WIDENER et al. v. ASHKOUTI.
Ashkouti v. Widener et al.
In a written agreement, plaintiff Gerald J. Ashkouti agreed to purchase certain real estate from defendants Patricia Marie Widener and Janet Widener Sims, Trustees of the Item VI Trust under the will of Marie Louise Browne Widener. When no closing took place within 45 days after the Gwinnett County Commission refused to rezone the property as plaintiff desired, defendants considered the agreement expired, returned plaintiff's escrow money, and sold the property to a third party. Plaintiff sued for an alleged anticipatory breach of the sales agreement, and in Ashkouti v. Widener, 231 Ga.App. 539, 541(2), (3), 500 S.E.2d 337, this Court reversed the grant of summary judgment to defendants, concluding that, under the undisputed facts, the sales agreement as amended was not terminated at the time defendants repudiated it, and that plaintiff was authorized to waive the failure of any condition precedent in his favor (such as rezoning). Once that condition precedent was waived, the purchase price under the amended agreement was fixed at $3,000,000. Id. at 541-542(3), 500 S.E.2d 337. supra. The case was remanded for further proceedings. Id. at 542(4), 500 S.E.2d 337. Plaintiff's motion for partial summary judgment as to defendants' liability for breach of contract was granted, and defendants appeal. Held:
Case No. A99A1084
In two related enumerations of error, defendants contend the trial court erred in concluding that a valid, enforceable contract existed between the parties and further erred in concluding that defendants had breached that contract.
1. The existence of a valid, enforceable contract is the law of the case, based on this Court's decision in the prior appeal, deciding all contentions raised adversely to defendants.
“The law of the case rule is abolished; but ․ any ruling by the Supreme Court or the Court of Appeals in a case shall be binding in all subsequent proceedings in that case in the lower court and in the Supreme Court or the Court of Appeals as the case may be.” OCGA § 9-11-60(h). Thus, in this civil action, the superior court, as well as this Court, would certainly be bound by the previous rulings in Ashkouti v. Widener, 231 Ga.App. at 540, 500 S.E.2d 337, supra, regardless of whether defendants contend those rulings may be erroneous. Kaplan v. Johnson, 234 Ga.App. 93, 94, 506 S.E.2d 391; Caring Hands v. Dept. of Human Resources, 222 Ga.App. 608, 609(1), 475 S.E.2d 660.
2. Since it is undisputed that defendants refused to rescind their sales agreement with the third party after plaintiff informed them, during the existence of the contract as extended by amendment, of his waiver of the rezoning condition precedent, it follows the trial court correctly granted partial summary judgment as to liability against defendants for their unqualified anticipatory repudiation of the executory real estate sales agreement with plaintiff. Clark v. Cox, 179 Ga.App. 437-438(1), 347 S.E.2d 4; Wilson v. Milam, 156 Ga.App. 328(1), 274 S.E.2d 720; see also Szabo Assoc. Inc. v. Peachtree-Piedmont Assoc., 141 Ga.App. 654(1), 656, 234 S.E.2d 119.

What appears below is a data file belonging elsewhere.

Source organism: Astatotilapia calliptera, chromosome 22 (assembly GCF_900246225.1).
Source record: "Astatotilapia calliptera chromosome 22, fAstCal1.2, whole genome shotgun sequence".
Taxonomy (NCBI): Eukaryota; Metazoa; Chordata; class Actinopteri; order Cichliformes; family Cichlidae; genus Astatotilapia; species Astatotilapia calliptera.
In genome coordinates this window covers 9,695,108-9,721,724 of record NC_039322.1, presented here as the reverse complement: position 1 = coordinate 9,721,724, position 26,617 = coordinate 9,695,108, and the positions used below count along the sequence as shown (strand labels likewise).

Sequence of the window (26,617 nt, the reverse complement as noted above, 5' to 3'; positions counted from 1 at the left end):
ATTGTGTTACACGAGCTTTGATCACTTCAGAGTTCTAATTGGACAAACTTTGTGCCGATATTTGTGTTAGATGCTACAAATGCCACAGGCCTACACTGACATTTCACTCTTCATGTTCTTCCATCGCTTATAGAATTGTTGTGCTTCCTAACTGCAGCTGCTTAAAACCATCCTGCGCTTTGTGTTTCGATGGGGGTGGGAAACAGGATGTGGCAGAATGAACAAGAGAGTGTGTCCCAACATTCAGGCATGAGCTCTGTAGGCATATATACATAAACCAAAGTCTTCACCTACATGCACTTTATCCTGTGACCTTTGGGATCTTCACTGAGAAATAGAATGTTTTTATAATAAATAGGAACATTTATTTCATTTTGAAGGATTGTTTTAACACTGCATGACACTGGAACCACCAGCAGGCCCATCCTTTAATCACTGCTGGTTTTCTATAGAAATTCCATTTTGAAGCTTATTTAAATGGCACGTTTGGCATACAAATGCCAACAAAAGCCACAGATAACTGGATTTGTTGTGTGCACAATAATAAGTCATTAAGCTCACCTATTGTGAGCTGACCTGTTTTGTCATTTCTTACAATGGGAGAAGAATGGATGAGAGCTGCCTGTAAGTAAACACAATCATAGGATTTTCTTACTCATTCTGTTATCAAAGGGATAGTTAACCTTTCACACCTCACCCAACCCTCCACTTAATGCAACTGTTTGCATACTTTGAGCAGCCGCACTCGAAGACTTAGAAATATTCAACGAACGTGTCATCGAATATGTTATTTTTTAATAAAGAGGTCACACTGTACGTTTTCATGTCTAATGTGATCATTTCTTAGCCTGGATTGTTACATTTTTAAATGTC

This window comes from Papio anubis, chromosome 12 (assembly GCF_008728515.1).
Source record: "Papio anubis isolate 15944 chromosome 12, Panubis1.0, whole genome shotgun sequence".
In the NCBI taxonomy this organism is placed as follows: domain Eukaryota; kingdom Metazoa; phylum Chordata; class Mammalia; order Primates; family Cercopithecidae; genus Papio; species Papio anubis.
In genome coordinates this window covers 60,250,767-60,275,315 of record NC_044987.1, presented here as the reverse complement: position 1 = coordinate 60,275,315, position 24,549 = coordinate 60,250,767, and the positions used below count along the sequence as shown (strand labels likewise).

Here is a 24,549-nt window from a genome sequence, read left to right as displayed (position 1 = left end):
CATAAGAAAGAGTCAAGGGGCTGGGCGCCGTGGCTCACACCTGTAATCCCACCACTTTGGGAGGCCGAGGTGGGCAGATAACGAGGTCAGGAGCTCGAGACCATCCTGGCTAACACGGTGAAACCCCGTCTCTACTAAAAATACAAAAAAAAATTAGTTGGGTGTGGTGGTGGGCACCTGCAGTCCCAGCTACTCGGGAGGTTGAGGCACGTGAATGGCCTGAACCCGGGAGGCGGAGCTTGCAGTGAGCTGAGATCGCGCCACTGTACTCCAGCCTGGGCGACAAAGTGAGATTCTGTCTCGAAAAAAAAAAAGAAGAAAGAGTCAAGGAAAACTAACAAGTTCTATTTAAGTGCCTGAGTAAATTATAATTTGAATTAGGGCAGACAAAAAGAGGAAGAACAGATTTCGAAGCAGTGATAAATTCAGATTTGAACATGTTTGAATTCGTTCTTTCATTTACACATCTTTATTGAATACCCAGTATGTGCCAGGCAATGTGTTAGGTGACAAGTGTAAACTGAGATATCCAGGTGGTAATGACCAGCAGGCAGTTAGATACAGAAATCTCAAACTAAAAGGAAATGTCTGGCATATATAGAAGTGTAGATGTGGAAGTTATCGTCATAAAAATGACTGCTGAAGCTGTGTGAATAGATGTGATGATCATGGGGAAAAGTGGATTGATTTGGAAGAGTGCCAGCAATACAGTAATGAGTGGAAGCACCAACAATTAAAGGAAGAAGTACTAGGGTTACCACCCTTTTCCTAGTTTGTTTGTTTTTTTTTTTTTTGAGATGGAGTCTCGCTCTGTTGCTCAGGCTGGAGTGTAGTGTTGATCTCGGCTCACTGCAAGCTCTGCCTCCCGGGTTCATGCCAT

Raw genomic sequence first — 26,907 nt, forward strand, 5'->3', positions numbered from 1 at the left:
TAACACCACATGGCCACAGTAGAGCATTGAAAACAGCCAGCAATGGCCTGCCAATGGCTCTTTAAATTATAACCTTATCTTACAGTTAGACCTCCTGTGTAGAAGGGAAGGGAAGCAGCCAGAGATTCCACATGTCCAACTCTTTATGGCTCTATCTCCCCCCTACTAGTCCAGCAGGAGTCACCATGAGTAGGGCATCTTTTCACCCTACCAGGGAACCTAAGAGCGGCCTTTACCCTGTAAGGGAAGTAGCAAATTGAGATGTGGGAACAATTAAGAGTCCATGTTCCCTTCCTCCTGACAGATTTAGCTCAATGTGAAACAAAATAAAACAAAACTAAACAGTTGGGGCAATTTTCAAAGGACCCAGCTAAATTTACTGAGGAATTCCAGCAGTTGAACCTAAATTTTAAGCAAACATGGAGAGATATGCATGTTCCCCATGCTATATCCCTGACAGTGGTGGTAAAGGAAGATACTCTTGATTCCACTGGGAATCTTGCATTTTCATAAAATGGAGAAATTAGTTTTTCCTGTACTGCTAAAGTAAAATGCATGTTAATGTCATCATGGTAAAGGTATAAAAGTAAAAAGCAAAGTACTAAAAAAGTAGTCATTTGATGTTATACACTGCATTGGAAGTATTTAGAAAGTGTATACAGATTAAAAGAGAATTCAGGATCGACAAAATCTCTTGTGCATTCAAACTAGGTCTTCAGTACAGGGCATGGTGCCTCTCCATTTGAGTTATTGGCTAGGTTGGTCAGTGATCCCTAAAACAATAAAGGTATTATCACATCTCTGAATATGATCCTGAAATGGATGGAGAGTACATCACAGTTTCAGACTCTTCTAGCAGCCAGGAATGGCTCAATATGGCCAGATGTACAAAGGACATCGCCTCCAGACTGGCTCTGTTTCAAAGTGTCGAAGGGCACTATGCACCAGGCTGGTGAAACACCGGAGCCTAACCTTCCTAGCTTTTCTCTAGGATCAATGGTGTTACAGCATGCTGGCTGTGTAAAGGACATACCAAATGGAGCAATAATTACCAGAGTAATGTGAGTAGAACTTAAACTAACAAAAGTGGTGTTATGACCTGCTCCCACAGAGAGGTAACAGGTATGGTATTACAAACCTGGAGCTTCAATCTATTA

Case No. A99A1085
3. In this cross-appeal, plaintiff contends the trial court erred in denying his motion for summary judgment as to the amount of damages. He argues the subsequent sale of the property for $3,200,000 conclusively establishes the fair market value of the property, resulting in fixed damages to him of $200,000. We disagree.
“It has long been the rule that the measure of damages for breach of a contract to sell land is the difference between the contract price and the fair market value of the land at the time of the breach. [Cits.]” (Emphasis supplied.) Quigley v. Jones, 255 Ga. 33, 334 S.E.2d 664. “Value on the date of [the breach] is a factual question to be resolved by the trior of fact. [Cit.]” Sparti v. Joslin, 230 Ga.App. 346, 348(3)(a), 496 S.E.2d 490.
We judicially know that values do fluctuate, sometimes up and sometimes down. If this were not so, proof of the market value of any item at a given time would suffice for all time to come. Real estate, as well as stocks and bonds, fluctuates in value, albeit at a less rapid pace. What it may have brought or what it may have been regarded as being worth on the market at times relatively close to the date [of the breach] may be considered as aids in arriving at market value at the time of [the breach]-which is what the [the trior of facts] is charged with determining in [this action for breach of a real estate sales contract]. But at last value on the date of [the breach] is a factual question to be resolved by the trior of facts.
Thompson v. Maslia, 127 Ga.App. 758, 764(4), 195 S.E.2d 238 (whole court). Consequently, even testimony of the sale of the identical parcel at a different price and time fails to establish as a matter of law the precise market value as of the date of the breach. There may be only one buyer willing to pay the price accepted by defendants. There are other variables: the availability of loans (or the need for one); interest rates; or other special requirements. Smith v. Fidelity Fed. Sav. &c. Loan Assn., 149 Ga.App. 730, 731, 256 S.E.2d 43. In the case sub judice, the trial court correctly determined that proof of the actual sales price of the subject realty at a different time to a different party was not conclusive evidence of fair market value on the date of the breach. It follows that the trial court correctly declined to grant plaintiff's motion for summary judgment as to damages and prejudgment interest.
McMURRAY, Presiding Judge.
ANDREWS, P.J., and RUFFIN, J., concur.